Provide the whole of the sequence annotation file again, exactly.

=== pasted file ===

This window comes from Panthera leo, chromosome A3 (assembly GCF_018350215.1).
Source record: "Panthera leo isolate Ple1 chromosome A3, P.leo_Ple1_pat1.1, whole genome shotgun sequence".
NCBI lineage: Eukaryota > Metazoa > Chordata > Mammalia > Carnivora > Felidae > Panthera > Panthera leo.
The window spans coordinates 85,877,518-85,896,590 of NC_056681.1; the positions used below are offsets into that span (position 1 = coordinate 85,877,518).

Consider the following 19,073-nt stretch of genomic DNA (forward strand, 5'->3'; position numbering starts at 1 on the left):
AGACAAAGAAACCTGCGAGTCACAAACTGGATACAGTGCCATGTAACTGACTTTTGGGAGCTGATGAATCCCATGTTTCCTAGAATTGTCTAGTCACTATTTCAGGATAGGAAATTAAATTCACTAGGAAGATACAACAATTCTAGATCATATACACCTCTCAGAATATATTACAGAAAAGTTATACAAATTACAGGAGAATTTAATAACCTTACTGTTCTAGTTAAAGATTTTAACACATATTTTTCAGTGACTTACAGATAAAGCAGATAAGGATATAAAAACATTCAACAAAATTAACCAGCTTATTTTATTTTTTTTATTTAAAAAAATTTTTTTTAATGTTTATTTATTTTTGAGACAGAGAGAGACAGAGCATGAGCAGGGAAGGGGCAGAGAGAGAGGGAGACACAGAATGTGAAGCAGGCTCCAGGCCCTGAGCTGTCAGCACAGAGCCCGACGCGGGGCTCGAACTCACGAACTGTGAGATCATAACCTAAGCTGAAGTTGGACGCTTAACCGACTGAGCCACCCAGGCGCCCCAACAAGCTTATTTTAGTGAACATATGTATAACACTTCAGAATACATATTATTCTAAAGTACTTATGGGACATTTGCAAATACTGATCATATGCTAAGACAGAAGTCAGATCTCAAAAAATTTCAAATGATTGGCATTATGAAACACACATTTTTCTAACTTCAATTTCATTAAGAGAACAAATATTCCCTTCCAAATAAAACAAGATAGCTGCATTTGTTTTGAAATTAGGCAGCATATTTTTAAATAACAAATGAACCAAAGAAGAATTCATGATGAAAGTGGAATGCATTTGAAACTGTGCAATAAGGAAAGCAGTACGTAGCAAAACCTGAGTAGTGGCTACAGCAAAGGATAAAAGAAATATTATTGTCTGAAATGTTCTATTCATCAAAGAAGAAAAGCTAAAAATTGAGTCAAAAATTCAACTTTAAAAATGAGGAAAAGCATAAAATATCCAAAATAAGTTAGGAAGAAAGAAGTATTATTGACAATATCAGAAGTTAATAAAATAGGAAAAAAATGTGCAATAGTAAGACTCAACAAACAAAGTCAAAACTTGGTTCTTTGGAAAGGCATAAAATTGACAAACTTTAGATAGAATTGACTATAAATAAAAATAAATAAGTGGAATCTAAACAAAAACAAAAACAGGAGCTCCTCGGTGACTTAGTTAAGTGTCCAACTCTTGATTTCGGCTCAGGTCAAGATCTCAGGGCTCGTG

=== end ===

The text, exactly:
This window comes from Panthera leo, chromosome A3 (assembly GCF_018350215.1).
Source record: "Panthera leo isolate Ple1 chromosome A3, P.leo_Ple1_pat1.1, whole genome shotgun sequence".
NCBI lineage: Eukaryota > Metazoa > Chordata > Mammalia > Carnivora > Felidae > Panthera > Panthera leo.
The window spans coordinates 85,877,518-85,896,590 of NC_056681.1; the positions used below are offsets into that span (position 1 = coordinate 85,877,518).

Consider the following 19,073-nt stretch of genomic DNA (forward strand, 5'->3'; position numbering starts at 1 on the left):
AGACAAAGAAACCTGCGAGTCACAAACTGGATACAGTGCCATGTAACTGACTTTTGGGAGCTGATGAATCCCATGTTTCCTAGAATTGTCTAGTCACTATTTCAGGATAGGAAATTAAATTCACTAGGAAGATACAACAATTCTAGATCATATACACCTCTCAGAATATATTACAGAAAAGTTATACAAATTACAGGAGAATTTAATAACCTTACTGTTCTAGTTAAAGATTTTAACACATATTTTTCAGTGACTTACAGATAAAGCAGATAAGGATATAAAAACATTCAACAAAATTAACCAGCTTATTTTATTTTTTTTATTTAAAAAAATTTTTTTTAATGTTTATTTATTTTTGAGACAGAGAGAGACAGAGCATGAGCAGGGAAGGGGCAGAGAGAGAGGGAGACACAGAATGTGAAGCAGGCTCCAGGCCCTGAGCTGTCAGCACAGAGCCCGACGCGGGGCTCGAACTCACGAACTGTGAGATCATAACCTAAGCTGAAGTTGGACGCTTAACCGACTGAGCCACCCAGGCGCCCCAACAAGCTTATTTTAGTGAACATATGTATAACACTTCAGAATACATATTATTCTAAAGTACTTATGGGACATTTGCAAATACTGATCATATGCTAAGACAGAAGTCAGATCTCAAAAAATTTCAAATGATTGGCATTATGAAACACACATTTTTCTAACTTCAATTTCATTAAGAGAACAAATATTCCCTTCCAAATAAAACAAGATAGCTGCATTTGTTTTGAAATTAGGCAGCATATTTTTAAATAACAAATGAACCAAAGAAGAATTCATGATGAAAGTGGAATGCATTTGAAACTGTGCAATAAGGAAAGCAGTACGTAGCAAAACCTGAGTAGTGGCTACAGCAAAGGATAAAAGAAATATTATTGTCTGAAATGTTCTATTCATCAAAGAAGAAAAGCTAAAAATTGAGTCAAAAATTCAACTTTAAAAATGAGGAAAAGCATAAAATATCCAAAATAAGTTAGGAAGAAAGAAGTATTATTGACAATATCAGAAGTTAATAAAATAGGAAAAAAATGTGCAATAGTAAGACTCAACAAACAAAGTCAAAACTTGGTTCTTTGGAAAGGCATAAAATTGACAAACTTTAGATAGAATTGACTATAAATAAAAATAAATAAGTGGAATCTAAACAAAAACAAAAACAGGAGCTCCTCGGTGACTTAGTTAAGTGTCCAACTCTTGATTTCGGCTCAGGTCAAGATCTCAGGGCTCGTG